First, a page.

Following four days of video discussions because of the coronavirus pandemic, the two sides remained at loggerheads on a number of issues, including on regulations for businesses. Their positions on fisheries also remain far apart, with the U.K. adamantly opposed to EU demands for long-term access to British waters.
“The truth is there was no significant progress this week," the EU chief negotiator Michel Barnier said during a press conference. His counterpart on the U.K. side also failed to signal any meaningful breakthrough.
“Progress remains limited, but our talks have been positive in tone,” David Front, the U.K.'s chief negotiator, said. The U.K. left the political institutions of the EU on Jan. 31 but remains inside the EU’s tariff-free economic zone until the end of the year. That so-called transition period can be extended by two years but a request to do so has to be made by July 1. Prime Minister Boris Johnson has repeatedly said he won't ask for an extension.
The most likely prospect for an imminent breakthrough in talks now rests on a high-level political meeting between Johnson and the EU’s top official, European Commission President Ursula Von der Leyen, scheduled for sometime later this month.
Though that looks set to be another video conference, the hope, particularly on the U.K. side, is that more face-to-face discussions can move things forward in the months ahead. “We are close to reaching the limits of what we can achieve through the format of remote formal rounds,” Frost said.
If the two sides don’t reach an agreement by the end of the year, tariffs and quotas will be slapped on trade between the two sides. That would represent another economic shock — on top of the pandemic — that most economists think would affect Britain more. Cars exported from one side to the other, for example, would face a 10% levy.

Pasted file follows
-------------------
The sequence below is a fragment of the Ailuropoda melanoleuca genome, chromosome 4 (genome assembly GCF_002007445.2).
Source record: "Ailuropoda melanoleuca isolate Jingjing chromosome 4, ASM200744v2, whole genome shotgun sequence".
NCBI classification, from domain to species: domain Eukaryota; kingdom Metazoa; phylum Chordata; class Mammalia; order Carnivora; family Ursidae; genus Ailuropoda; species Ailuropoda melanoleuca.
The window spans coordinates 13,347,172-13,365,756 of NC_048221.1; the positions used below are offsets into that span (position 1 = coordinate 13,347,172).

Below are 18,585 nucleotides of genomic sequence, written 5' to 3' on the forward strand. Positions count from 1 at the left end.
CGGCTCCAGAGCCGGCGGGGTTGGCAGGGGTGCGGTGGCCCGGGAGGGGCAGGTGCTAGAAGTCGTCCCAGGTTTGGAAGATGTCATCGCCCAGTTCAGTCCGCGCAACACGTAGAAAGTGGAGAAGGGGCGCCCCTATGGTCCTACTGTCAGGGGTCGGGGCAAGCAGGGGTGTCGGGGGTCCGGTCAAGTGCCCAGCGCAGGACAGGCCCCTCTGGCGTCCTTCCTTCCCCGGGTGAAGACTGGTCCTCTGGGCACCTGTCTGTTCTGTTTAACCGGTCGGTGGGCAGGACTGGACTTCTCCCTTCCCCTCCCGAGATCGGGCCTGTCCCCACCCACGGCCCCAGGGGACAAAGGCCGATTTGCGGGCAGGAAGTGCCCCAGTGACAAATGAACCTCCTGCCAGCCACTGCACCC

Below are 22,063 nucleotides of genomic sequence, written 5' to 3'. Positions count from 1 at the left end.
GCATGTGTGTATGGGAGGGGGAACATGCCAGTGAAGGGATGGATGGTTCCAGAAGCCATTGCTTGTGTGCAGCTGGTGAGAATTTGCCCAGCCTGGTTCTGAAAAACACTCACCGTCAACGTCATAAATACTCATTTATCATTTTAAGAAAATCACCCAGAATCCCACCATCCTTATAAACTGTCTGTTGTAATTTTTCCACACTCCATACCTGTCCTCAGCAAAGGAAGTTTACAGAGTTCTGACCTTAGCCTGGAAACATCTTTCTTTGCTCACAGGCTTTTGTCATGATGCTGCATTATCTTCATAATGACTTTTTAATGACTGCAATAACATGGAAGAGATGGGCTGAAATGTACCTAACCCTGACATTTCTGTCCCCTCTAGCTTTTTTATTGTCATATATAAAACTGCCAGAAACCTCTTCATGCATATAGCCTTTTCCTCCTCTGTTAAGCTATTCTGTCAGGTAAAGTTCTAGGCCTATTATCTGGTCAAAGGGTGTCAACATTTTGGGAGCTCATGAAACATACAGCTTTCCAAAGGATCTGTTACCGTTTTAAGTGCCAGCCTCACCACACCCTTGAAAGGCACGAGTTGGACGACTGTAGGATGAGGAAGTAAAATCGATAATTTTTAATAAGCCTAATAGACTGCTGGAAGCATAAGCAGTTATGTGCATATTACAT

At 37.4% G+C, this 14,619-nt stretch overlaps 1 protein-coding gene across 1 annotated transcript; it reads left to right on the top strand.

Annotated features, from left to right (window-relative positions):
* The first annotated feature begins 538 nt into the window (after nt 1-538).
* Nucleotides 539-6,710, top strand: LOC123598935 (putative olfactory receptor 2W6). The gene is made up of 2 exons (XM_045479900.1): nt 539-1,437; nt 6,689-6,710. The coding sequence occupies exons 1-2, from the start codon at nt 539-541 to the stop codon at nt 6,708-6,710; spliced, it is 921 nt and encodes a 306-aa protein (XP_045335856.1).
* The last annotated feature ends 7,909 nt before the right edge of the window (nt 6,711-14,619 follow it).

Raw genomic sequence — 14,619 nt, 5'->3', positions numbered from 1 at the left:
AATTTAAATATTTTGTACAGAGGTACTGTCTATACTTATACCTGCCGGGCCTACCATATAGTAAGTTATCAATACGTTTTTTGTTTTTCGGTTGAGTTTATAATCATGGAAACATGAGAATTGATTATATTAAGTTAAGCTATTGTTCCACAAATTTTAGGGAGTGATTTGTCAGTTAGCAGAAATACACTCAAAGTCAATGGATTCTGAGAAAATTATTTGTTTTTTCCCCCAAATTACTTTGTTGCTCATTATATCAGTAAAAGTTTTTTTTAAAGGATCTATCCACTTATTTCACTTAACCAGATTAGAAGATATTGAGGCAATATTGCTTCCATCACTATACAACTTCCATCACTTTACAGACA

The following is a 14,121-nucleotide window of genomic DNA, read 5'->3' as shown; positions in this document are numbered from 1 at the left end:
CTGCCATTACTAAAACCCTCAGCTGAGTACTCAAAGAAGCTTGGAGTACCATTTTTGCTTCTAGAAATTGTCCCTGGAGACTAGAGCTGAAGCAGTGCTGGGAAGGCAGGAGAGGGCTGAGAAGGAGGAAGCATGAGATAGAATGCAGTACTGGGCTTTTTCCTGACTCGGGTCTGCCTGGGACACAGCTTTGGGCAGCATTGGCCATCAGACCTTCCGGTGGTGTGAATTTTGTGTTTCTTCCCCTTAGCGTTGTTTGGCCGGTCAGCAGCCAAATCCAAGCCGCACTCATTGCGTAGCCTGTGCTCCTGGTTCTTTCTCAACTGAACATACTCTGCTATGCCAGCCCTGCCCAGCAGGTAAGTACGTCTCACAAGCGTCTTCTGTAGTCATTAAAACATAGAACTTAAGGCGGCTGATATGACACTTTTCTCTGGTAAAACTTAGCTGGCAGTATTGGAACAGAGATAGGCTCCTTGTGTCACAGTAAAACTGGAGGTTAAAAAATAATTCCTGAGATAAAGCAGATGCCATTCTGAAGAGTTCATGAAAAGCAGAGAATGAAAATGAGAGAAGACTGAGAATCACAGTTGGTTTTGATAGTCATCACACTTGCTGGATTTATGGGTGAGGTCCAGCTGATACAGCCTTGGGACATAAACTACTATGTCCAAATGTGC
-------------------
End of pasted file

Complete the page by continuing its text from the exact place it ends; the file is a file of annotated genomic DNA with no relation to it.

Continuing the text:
Barnier lambasted the U.K. for trying to distance itself from commitments made in the political declaration that accompanied the Brexit agreement, which dealt with issues related to its departure from the bloc such as citizens' rights and the value of historic liabilities.
In the political declaration, which is not a legal document in the way the Brexit withdrawal deal is, the two sides laid out their ambitions for the trade talks and the future relationship. “In all areas, the U.K. continues to backtrack on the commitments it has taken in the political declaration,” he said. “We will not accept this backtracking.”
For its part, the U.K. says the British government and the EU have differing interpretations of the political declaration, notably on issues related to the “level playing field” for business regulations, and denies it is backing away from its commitments.
Fishing rights appear to be the most immediate difficulty as both sides had hoped to have an agreement wrapped up by the end of June. Barnier criticized what he considered to be the U.K.'s intransigence on the issue.
“They continue to condition access to waters to an annual negotiation, which is not possible for us, not even technically possible," he said. The British government previously threatened to walk away from the talks if no progress had been made by the end of June, to give businesses time to get ready for a new "no deal’ outcome that would likely mean tariffs and other regulatory burdens on trade as well as new restrictions on the movement of labor and capital.
It seems that is no longer the case, though whether the U.K. will hang about until October, which appears to be the EU's deadline for discussions so national parliaments give their approvals, is open to question.
“We need to conclude this negotiation in good time to enable people and businesses to have certainty about the trading terms that will follow the end of the transition period at the end of this year, and, if necessary, to allow ratification of any agreements reached," Frost said.
Pylas reported from London.
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